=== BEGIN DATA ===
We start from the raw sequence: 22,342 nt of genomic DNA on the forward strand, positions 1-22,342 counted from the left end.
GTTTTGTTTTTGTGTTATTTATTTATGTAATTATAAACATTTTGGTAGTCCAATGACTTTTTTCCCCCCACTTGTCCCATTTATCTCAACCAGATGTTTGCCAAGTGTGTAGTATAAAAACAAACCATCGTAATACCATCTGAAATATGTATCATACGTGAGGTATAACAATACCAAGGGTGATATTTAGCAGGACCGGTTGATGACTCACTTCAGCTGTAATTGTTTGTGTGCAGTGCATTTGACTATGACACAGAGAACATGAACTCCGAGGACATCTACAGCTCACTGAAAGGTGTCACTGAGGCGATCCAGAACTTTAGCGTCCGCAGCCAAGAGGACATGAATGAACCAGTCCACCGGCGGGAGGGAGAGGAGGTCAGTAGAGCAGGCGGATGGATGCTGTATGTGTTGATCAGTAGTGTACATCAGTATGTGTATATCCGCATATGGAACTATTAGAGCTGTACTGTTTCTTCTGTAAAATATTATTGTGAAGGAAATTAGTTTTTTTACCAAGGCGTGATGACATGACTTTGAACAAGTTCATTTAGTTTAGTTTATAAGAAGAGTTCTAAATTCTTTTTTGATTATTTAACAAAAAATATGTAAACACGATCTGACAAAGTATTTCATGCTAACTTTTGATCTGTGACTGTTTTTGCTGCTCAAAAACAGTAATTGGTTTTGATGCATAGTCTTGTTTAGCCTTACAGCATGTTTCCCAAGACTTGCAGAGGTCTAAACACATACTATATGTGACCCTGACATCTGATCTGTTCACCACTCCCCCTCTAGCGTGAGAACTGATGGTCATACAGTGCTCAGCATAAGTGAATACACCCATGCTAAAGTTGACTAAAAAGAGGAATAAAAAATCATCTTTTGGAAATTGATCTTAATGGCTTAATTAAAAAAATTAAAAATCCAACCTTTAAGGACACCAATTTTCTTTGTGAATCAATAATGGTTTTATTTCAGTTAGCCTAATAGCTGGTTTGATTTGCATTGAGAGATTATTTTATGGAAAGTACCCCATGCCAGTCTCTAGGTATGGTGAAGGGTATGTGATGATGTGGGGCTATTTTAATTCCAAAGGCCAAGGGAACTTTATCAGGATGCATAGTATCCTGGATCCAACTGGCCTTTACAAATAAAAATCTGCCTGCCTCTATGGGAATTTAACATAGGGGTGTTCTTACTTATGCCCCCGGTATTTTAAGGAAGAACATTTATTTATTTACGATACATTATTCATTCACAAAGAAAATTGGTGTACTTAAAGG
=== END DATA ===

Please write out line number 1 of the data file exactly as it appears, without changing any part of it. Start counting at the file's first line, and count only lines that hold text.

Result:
We start from the raw sequence: 22,342 nt of genomic DNA on the forward strand, positions 1-22,342 counted from the left end.